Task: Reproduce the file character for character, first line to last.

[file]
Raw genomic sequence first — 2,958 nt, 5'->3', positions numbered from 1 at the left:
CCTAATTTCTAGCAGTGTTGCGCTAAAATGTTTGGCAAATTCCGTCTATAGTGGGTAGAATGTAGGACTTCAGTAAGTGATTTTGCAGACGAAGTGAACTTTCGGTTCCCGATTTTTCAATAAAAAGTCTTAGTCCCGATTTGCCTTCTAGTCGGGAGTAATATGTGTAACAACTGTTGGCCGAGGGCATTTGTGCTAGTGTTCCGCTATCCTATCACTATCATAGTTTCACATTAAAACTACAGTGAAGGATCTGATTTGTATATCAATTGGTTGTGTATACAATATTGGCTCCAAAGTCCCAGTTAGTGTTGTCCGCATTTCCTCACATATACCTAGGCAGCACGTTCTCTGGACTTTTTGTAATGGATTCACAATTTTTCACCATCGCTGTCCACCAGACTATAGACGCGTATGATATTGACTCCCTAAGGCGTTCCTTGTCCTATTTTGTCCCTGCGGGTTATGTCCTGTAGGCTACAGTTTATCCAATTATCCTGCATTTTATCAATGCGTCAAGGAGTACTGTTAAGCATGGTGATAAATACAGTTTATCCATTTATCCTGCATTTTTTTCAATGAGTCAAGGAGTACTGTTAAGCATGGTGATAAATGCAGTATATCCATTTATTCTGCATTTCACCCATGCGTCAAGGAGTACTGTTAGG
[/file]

Raw genomic sequence first — 2,958 nt, 5'->3', positions numbered from 1 at the left:
CCTAATTTCTAGCAGTGTTGCGCTAAAATGTTTGGCAAATTCCGTCTATAGTGGGTAGAATGTAGGACTTCAGTAAGTGATTTTGCAGACGAAGTGAACTTTCGGTTCCCGATTTTTCAATAAAAAGTCTTAGTCCCGATTTGCCTTCTAGTCGGGAGTAATATGTGTAACAACTGTTGGCCGAGGGCATTTGTGCTAGTGTTCCGCTATCCTATCACTATCATAGTTTCACATTAAAACTACAGTGAAGGATCTGATTTGTATATCAATTGGTTGTGTATACAATATTGGCTCCAAAGTCCCAGTTAGTGTTGTCCGCATTTCCTCACATATACCTAGGCAGCACGTTCTCTGGACTTTTTGTAATGGATTCACAATTTTTCACCATCGCTGTCCACCAGACTATAGACGCGTATGATATTGACTCCCTAAGGCGTTCCTTGTCCTATTTTGTCCCTGCGGGTTATGTCCTGTAGGCTACAGTTTATCCAATTATCCTGCATTTTATCAATGCGTCAAGGAGTACTGTTAAGCATGGTGATAAATACAGTTTATCCATTTATCCTGCATTTTTTTCAATGAGTCAAGGAGTACTGTTAAGCATGGTGATAAATGCAGTATATCCATTTATTCTGCATTTCACCCATGCGTCAAGGAGTACTGTTAGG